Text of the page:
Chuck Colson, Richard Nixon's hatchet man who became a follower of Christ and the founder of Prison Fellowship, noted that his belief in the resurrection of Jesus Christ was supported by his experience inside a cabal around the President.
“I know the resurrection is a fact, and Watergate proved it to me. How? Because 12 men testified they had seen Jesus raised from the dead, then they proclaimed that truth for 40 years, never once denying it. Every one was beaten, tortured, stoned and put in prison. They would not have endured that if it weren't true. Watergate embroiled 12 of the most powerful men in the world-and they couldn't keep a lie for three weeks. You're telling me 12 apostles could keep a lie for 40 years? Absolutely impossible.”
I'm guessing by now you have a lot of notes (and your plan is unlikely to involve blowing up any bridges). This leads to an important philosophical principle (which I've posted about earlier this year): Occam's Razor. The Latin aphorism is commonly rendered as "the simplest explanation is most likely the right one."

So, does your plan make sense? Is it plausible? Moreover, is it inside the realm of possibility outside of an X-Files episode? 

I am not doubting that there are irregularities in the voting process and even occasional attempts to steal elections. (The most recent major attempt was done on behalf of a Republican candidate in North Carolina.) But none of those are large enough or expansive enough to explain the result of the 2020 presidential election. In the words of one of my favorite L.A. bands, Adam Again:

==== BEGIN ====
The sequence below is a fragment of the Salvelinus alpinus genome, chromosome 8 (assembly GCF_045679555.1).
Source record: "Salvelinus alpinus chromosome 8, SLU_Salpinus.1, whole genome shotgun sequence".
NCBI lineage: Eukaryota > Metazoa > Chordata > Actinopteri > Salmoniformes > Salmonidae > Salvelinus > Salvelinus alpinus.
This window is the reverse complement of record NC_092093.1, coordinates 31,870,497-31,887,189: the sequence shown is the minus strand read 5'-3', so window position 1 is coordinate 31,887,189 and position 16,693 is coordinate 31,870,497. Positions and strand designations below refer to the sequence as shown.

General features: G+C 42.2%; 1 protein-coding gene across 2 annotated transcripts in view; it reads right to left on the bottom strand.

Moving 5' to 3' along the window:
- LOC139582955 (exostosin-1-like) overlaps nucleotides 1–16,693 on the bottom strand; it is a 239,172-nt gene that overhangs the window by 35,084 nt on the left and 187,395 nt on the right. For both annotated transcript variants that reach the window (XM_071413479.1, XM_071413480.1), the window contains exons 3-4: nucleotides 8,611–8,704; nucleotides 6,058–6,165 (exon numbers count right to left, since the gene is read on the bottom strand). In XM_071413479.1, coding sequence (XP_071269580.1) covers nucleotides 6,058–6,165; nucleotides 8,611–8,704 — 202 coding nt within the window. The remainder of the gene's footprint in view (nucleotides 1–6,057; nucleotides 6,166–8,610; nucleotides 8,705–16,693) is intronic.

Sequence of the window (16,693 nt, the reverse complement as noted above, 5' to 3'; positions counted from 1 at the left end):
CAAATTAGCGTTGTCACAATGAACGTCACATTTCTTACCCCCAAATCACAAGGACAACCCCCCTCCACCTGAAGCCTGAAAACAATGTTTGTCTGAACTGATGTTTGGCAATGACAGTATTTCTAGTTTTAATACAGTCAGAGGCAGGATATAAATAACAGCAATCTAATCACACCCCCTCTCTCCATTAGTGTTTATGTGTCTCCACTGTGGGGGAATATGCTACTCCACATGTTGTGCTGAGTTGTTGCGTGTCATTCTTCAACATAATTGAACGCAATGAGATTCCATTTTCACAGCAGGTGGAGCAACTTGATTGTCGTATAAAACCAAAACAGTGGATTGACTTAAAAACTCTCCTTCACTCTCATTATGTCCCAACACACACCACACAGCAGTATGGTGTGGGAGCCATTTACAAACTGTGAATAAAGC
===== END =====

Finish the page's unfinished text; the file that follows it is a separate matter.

When I touch you with Occam's razor
I will cut you between truth and lie
Meanwhile, talking about Collin Street Bakery reminds me of how good the pastries are at their retail store in Corsicana. And writing about Tim makes me want to get Fortress America (the board game) to the table again.

Tuesday, November 03, 2020

How To Get Tossed Out of a Gaming Group: 2020 Edition

This post was originally written for Election Day in 2008... and I present it again with some edits because it still applies. BTW, If you haven't voted yetwhat are you doing reading this blog?!

I know that some of you have been thinking, "Hey, I get to game on a regular basis with folks who put up with my foibles & quirks... I wonder if there's a good way to make sure they hate my guts & either boot my rear end out of the group and/or change meeting places & times so that I can never find them again?"  

OK, maybe you haven't been thinking that - perhaps that's not really the most important question you're dealing with today. Then again, if you spent 10 minutes agonizing over the way the barista at Starbucks was gonna make your free "I voted" coffee - or if you're spending time on Ben & Jerry's website during work hours determining what flavor ice cream scoop you're gonna score with your "I voted" sticker... maybe the whole "how do I get kicked out of a game group?" question would be a step up.